A “flesh-eating infection” sounds like the stuff of nightmares. But necrotizing fasciitis is real enough. The bacteria which cause this infection don’t really “eat” flesh but, rather, release toxins which damage tissues. The results, however, are often life-threatening or deadly.1 Here’s a closer look at this condition.
Necrotizing Fasciitis Is A Serious Infection Of Skin And Deep Tissue
Necrotizing fasciitis is a rare but dangerous infection that affects your skin, spreads rapidly, and kills your body’s soft tissue. In fact, the word “necrotizing” means “that which causes the death of tissues.” In people with this condition, bacteria can infect tissue beneath the skin, as well as fascia, which is connective tissue that surrounds your nerves, muscles, blood vessels, and fat. The toxins produced by these bacteria can also cause infected tissue to die. Sepsis, organ failure, and even death are outcomes if the infection isn’t treated in time.
Infection-Causing Bacteria Mostly Enter Through A Cut Or Wound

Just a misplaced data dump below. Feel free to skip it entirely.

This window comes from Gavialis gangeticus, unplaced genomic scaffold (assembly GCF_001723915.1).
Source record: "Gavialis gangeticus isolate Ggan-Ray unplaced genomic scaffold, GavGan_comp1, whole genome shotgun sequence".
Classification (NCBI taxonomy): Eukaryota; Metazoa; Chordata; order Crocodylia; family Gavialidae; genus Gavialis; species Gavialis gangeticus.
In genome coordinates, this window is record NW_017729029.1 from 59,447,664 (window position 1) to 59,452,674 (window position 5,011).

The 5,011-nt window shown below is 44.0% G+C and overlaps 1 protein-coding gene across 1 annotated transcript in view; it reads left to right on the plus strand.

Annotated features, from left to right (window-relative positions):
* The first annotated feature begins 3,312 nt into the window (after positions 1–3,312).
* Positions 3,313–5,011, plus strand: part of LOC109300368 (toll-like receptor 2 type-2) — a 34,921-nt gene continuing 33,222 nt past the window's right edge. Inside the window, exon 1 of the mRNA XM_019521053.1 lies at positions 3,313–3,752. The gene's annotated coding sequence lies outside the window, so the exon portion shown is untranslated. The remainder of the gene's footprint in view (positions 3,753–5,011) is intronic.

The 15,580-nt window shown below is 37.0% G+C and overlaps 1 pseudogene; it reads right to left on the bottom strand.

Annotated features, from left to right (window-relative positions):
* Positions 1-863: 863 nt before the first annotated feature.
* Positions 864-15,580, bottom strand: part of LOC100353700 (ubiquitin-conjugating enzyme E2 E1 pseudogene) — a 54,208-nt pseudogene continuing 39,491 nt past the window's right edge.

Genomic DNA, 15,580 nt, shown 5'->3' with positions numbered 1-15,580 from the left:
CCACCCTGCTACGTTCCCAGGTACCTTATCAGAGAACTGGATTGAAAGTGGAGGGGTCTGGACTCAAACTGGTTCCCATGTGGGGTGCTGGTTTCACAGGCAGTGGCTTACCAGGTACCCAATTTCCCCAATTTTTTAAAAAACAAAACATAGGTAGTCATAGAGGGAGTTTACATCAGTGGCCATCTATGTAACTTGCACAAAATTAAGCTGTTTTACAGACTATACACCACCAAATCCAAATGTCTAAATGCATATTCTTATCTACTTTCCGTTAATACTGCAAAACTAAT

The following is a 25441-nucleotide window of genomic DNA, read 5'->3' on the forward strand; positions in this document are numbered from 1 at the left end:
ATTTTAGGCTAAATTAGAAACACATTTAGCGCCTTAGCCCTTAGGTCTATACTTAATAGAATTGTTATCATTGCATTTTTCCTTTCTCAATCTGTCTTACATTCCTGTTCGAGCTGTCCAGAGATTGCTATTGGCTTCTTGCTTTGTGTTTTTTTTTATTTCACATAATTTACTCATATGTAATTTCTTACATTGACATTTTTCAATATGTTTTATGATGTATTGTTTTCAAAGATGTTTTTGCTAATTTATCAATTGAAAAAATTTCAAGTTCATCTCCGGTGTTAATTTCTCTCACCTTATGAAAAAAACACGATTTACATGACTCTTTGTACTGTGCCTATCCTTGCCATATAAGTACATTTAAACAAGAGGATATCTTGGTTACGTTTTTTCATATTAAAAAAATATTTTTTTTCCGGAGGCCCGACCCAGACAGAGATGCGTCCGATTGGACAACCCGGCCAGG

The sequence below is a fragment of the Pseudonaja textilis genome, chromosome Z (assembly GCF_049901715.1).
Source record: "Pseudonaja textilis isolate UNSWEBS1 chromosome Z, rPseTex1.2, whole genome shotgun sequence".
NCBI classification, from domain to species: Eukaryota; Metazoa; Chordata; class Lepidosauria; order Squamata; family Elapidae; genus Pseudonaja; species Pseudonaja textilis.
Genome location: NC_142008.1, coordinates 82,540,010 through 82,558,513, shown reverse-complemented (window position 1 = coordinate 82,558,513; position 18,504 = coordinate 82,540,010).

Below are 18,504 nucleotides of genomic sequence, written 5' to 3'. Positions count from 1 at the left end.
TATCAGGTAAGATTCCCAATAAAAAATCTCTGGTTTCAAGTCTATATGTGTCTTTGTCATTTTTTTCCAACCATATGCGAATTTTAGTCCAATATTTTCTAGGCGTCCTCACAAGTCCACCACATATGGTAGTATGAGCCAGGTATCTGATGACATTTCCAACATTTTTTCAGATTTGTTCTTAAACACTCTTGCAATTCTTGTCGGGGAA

Necrotizing fasciitis symptoms can develop from within a few hours to a few days of injury and infection. The challenge is that it is often confused with other less serious conditions like flu, gastrointestinal problems, or cellulitis.
A range of bacteria including group A Streptococcus (group A strep), Clostridium, Klebsiella, Staphylococcus aureus, Escherichia coli, and Aeromonas hydrophila can cause necrotizing fasciitis. Depending on the type of bacteria involved, necrotizing fasciitis is divided into type I, II, III, and IV. Group A strep bacteria are, however, the most common culprits. These bacteria usually live on the skin, throat, or gut of people without causing major problems. But in rare cases, they may cause necrotizing fasciitis by getting into deep tissue. An infection can happen when: